An Illinois contractor faces its third trench violation in four years and a proposed penalty of nearly $120,000, according to the U.S. Occupational Safety and Health Administration.
A. Lamp Concrete Contractors Inc. of Schaumburg was cited after an OSHA inspector saw two workers June 30 in a 7-foot-deep trench with inadequate cave-in protection nor a safe way to get in and out of the trench. The workers were on a municipal water and sewer project in Broadview.
The same company had been cited after investigations in 2018 and 2021 for exposing workers to possible cave-ins, according to OSHA. For the June inspection, the company was issued three repeat serious violations, as well as one serious and one other-than-serious violations.
A serious violation exists when a hazard could cause accident or illness that would most likely result in death or serious physical harm, unless the employer did not know or could not have known of the violation, according to OSHA. An other-than-serious violation has a direct relationship to job safety and health but is not serious in nature.
One of the repeat violations was for not having adequate cave-in protection. The company had also been cited for this violation in 2018 for which it paid a $20,000 fine. In July 2021, it was investigated for a similar violation, which resulted in the company paying a $14,502 fine.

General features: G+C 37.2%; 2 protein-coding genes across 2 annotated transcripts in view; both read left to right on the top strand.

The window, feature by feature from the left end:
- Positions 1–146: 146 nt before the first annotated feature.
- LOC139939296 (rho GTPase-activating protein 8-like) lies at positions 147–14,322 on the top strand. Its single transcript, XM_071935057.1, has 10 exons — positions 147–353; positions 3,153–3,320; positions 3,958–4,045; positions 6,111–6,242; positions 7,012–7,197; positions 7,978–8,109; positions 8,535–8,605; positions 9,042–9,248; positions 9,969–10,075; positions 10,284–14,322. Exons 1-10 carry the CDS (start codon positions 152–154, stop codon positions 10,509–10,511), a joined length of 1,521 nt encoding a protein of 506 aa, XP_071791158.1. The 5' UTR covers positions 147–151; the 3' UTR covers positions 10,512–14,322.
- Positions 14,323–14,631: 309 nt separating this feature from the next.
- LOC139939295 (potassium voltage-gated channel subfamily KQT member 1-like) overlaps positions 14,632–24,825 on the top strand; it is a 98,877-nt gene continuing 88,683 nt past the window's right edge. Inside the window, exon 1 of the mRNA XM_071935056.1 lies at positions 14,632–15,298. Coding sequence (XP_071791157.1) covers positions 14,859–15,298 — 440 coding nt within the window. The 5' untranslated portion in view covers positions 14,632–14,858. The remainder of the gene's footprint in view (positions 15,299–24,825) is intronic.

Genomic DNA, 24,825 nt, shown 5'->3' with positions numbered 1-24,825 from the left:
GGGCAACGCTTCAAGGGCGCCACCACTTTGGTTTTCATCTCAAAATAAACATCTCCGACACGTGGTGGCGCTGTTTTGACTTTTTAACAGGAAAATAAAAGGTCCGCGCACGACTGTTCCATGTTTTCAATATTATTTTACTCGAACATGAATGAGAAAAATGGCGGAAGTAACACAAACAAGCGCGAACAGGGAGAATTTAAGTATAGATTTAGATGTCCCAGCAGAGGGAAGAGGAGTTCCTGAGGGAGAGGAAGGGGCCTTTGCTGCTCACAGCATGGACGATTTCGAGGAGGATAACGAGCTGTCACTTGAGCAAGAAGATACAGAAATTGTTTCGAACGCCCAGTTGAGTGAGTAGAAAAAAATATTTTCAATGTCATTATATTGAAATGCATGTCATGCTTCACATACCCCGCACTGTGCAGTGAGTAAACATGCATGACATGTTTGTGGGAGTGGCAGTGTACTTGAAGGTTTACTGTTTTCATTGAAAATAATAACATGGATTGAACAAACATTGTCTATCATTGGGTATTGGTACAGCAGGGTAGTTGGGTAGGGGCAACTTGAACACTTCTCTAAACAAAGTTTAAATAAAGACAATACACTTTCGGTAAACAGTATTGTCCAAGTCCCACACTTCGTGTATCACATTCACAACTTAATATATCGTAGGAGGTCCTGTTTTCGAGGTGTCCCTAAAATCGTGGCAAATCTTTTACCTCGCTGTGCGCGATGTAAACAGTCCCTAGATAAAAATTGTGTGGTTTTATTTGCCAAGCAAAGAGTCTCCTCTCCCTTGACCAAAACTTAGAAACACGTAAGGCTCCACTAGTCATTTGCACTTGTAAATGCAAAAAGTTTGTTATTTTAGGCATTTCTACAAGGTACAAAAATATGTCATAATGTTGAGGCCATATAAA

The other two repeat violations stemmed from the 2018 case. They were for workers being exposed to struck-by hazards because shields were not installed in a way to restrict hazardous movements, and for workers not being protected from cave-in when entering and exiting areas protected by shields.
On the June 30 inspection, workers did not have a safe way to enter or exit the trench, resulting in a serious violation, according to OSHA. The other-than-serious violation was for a trench box used by employees that was not built to manufacturer’s specifications.
In all, the proposed penalties for the new and repeat violations from the June 30 inspection total $118,962.
"In mere seconds, thousands of pounds of soil can trap a worker in a trench collapse and lead to serious and often fatal injuries," says OSHA Chicago North Area Director Angeline Loftus. "Our inspector found that a company foreman was supervising the work of two employees in the unprotected trench, which demonstrates the company's lack of concern for federal regulations, industry-recognized best practices and its legal responsibility to protect workers on the job."